4. De Laat MA. Et al. Phenotypic, hormonal, and clinical characteristics of equine endocrinopathic laminitis. J Vet Intern Med. 2019.
  5. Morgan, RA. et al. Vascular Dysfunction in Horses with Endocrinopathic Laminitis. Journal PLOS One 2016.
  6. Wylie CE et al. Risk factors for equine laminitis: a case-control study conducted in veterinary-registered horses and ponies in Great Britain between 2009 and 2011. Vet J. 2013
  7. Grenager NS. Endocrinopathic Laminitis. Vet Clin North Am Equine Pract. 2021.
  8. N.P. Karikoski et al. The prevalence of endocrinopathic laminitis among horses presented for laminitis at a first-opinion/referral equine hospital. Domestic Animal Endocrinology. 2011.
  9. Treiber KH et al. Insulin resistance in equids: possible role in laminitis. J Nutr. 2006.
  10. Pollard D et al. Identification of modifiable factors associated with owner-reported equine laminitis in Britain using a web-based cohort study approach. BMC Vet Res. 2019.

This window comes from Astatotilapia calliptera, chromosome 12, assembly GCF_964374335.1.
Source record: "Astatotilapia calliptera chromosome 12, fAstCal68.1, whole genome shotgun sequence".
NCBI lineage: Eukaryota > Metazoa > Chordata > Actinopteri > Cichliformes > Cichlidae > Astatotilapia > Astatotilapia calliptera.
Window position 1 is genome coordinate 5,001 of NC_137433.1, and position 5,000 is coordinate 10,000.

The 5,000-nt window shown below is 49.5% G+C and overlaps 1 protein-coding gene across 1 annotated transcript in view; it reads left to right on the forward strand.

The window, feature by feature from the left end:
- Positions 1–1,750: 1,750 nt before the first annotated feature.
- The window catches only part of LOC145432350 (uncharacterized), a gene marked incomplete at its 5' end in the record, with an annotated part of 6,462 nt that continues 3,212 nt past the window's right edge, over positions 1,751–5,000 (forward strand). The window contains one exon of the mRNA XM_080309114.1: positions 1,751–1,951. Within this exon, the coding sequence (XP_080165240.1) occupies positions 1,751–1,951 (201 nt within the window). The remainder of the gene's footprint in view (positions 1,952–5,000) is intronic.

11. Gauff, F et al. Hyperinsulinaemia increases vascular resistance and endothelin-1 expression in the equine digit. Equine Vet J. 2013.
  12. Fitzgerald, DM. et al. The cresty neck score is an independent predictor of insulin dysregulation in ponies. PLoS ONE. 2019.
  13. Comben, N. et al. Clinical observations on the response of equine hoof defects to dietary supplementation with biotin. Vet Rec. 1984.
  14. Josseck, H. et al. Hoof horn abnormalities in Lipizzaner horses and the effect of dietary on macroscopic aspects of hoof horn quality. Equine Vet J. 1995.